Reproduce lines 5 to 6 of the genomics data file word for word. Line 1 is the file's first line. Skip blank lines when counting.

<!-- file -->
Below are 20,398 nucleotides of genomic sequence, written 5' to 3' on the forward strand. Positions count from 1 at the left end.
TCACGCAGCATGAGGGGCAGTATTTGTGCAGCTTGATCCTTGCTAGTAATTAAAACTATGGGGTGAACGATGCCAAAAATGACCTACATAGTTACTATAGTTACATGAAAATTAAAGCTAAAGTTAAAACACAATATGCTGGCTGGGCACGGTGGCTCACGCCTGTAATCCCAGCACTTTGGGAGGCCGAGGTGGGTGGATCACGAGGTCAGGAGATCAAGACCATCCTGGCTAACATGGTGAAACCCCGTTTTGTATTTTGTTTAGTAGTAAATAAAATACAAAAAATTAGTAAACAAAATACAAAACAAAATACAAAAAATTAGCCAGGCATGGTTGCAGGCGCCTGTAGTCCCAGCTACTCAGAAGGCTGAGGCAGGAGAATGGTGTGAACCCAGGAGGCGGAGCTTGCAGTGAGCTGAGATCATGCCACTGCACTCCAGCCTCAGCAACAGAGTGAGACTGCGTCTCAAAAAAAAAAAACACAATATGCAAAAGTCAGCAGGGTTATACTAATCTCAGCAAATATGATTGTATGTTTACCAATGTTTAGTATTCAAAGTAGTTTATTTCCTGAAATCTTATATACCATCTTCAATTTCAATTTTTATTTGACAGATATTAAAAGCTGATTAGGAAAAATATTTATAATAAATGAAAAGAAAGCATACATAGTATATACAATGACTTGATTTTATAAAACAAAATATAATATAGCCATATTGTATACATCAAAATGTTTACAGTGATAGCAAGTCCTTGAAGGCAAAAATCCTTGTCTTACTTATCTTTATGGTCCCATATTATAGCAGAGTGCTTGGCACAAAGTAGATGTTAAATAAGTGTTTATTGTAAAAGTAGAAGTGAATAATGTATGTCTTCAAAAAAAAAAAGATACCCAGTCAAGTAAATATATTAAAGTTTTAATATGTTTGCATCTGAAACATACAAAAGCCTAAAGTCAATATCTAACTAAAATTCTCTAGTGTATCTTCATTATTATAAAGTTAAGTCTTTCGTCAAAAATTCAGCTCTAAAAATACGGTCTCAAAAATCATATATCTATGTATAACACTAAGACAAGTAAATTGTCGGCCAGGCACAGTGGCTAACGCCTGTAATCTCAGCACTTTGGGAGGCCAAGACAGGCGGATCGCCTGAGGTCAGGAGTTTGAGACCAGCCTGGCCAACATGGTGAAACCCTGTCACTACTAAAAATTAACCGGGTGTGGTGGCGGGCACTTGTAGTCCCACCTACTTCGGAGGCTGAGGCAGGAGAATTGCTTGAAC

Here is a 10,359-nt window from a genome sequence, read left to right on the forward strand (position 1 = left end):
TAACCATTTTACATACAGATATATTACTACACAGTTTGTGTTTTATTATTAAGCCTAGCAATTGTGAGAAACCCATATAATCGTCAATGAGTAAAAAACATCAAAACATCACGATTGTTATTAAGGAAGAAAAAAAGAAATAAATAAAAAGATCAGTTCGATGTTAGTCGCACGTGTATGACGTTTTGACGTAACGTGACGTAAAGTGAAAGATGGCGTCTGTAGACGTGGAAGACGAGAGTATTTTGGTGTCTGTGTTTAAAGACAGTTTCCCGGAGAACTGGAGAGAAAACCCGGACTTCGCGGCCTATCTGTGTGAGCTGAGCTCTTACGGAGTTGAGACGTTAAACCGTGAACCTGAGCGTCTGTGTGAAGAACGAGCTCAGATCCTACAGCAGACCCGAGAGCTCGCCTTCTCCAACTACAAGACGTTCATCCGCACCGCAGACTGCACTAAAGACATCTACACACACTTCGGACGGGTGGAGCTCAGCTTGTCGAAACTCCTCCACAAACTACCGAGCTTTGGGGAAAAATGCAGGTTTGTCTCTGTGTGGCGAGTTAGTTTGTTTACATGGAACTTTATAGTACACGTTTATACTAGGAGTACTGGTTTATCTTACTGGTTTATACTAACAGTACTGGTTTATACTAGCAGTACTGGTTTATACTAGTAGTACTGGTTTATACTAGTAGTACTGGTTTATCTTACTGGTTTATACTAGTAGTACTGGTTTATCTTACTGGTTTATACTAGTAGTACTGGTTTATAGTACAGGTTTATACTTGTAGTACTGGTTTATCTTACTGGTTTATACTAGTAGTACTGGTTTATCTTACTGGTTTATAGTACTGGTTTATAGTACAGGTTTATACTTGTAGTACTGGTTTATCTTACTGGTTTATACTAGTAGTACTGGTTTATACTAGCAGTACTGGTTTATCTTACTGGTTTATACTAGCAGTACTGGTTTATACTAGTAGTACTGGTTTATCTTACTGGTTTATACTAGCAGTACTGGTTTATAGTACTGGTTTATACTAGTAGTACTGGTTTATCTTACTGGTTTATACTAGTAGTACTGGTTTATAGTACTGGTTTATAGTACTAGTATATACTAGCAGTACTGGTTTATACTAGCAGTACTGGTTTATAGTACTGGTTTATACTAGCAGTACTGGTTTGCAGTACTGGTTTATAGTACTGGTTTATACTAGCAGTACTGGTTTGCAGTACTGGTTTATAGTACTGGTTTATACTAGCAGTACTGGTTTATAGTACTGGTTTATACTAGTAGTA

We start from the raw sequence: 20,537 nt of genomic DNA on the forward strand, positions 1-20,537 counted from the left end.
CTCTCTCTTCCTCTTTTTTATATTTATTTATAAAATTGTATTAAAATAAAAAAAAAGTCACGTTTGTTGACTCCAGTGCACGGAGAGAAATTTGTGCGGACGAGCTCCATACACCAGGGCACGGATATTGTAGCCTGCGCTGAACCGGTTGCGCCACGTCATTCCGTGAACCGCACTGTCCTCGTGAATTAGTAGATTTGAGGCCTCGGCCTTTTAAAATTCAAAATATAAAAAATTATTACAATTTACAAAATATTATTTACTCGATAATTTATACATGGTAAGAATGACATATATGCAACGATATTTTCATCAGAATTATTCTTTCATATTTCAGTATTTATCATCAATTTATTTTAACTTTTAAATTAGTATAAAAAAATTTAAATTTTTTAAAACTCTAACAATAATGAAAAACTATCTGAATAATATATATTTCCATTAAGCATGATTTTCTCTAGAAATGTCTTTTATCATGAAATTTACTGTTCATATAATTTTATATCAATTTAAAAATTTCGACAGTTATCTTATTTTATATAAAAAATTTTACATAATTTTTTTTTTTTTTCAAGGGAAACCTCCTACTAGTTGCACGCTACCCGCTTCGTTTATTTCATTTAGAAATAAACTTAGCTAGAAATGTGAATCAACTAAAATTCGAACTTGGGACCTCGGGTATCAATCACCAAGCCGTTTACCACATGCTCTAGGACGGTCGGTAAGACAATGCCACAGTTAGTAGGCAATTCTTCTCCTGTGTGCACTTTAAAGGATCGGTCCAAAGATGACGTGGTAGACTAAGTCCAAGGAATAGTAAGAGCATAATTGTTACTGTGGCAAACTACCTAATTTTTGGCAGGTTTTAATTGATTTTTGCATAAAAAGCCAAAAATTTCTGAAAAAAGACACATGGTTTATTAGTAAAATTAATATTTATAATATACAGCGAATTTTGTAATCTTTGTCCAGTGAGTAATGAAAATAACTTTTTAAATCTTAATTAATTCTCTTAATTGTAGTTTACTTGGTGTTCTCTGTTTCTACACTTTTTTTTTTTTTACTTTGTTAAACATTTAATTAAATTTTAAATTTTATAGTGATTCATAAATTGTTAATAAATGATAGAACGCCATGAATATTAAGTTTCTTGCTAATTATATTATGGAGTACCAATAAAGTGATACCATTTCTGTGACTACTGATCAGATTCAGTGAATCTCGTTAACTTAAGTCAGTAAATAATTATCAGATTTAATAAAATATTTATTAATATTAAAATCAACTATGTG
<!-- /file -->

We start from the raw sequence: 20,537 nt of genomic DNA on the forward strand, positions 1-20,537 counted from the left end.
CTCTCTCTTCCTCTTTTTTATATTTATTTATAAAATTGTATTAAAATAAAAAAAAAGTCACGTTTGTTGACTCCAGTGCACGGAGAGAAATTTGTGCGGACGAGCTCCATACACCAGGGCACGGATATTGTAGCCTGCGCTGAACCGGTTGCGCCACGTCATTCCGTGAACCGCACTGTCCTCGTGAATTAGTAGATTTGAGGCCTCGGCCTTTTAAAATTCAAAATATAAAAAATTATTACAATTTACAAAATATTATTTACTCGATAATTTATACATGGTAAGAATGACATATATGCAACGATATTTTCATCAGAATTATTCTTTCATATTTCAGTATTTATCATCAATTTATTTTAACTTTTAAATTAGTATAAAAAAATTTAAATTTTTTAAAACTCTAACAATAATGAAAAACTATCTGAATAATATATATTTCCATTAAGCATGATTTTCTCTAGAAATGTCTTTTATCATGAAATTTACTGTTCATATAATTTTATATCAATTTAAAAATTTCGACAGTTATCTTATTTTATATAAAAAATTTTACATAATTTTTTTTTTTTTTCAAGGGAAACCTCCTACTAGTTGCACGCTACCCGCTTCGTTTATTTCATTTAGAAATAAACTTAGCTAGAAATGTGAATCAACTAAAATTCGAACTTGGGACCTCGGGTATCAATCACCAAGCCGTTTACCACATGCTCTAGGACGGTCGGTAAGACAATGCCACAGTTAGTAGGCAATTCTTCTCCTGTGTGCACTTTAAAGGATCGGTCCAAAGATGACGTGGTAGACTAAGTCCAAGGAATAGTAAGAGCATAATTGTTACTGTGGCAAACTACCTAATTTTTGGCAGGTTTTAATTGATTTTTGCATAAAAAGCCAAAAATTTCTGAAAAAAGACACATGGTTTATTAGTAAAATTAATATTTATAATATACAGCGAATTTTGTAATCTTTGTCCAGTGAGTAATGAAAATAACTTTTTAAATCTTAATTAATTCTCTTAATTGTAGTTTACTTGGTGTTCTCTGTTTCTACACTTTTTTTTTTTTTACTTTGTTAAACATTTAATTAAATTTTAAATTTTATAGTGATTCATAAATTGTTAATAAATGATAGAACGCCATGAATATTAAGTTTCTTGCTAATTATATTATGGAGTACCAATAAAGTGATACCATTTCTGTGACTACTGATCAGATTCAGTGAATCTCGTTAACTTAAGTCAGTAAATAATTATCAGATTTAATAAAATATTTATTAATATTAAAATCAACTATGTG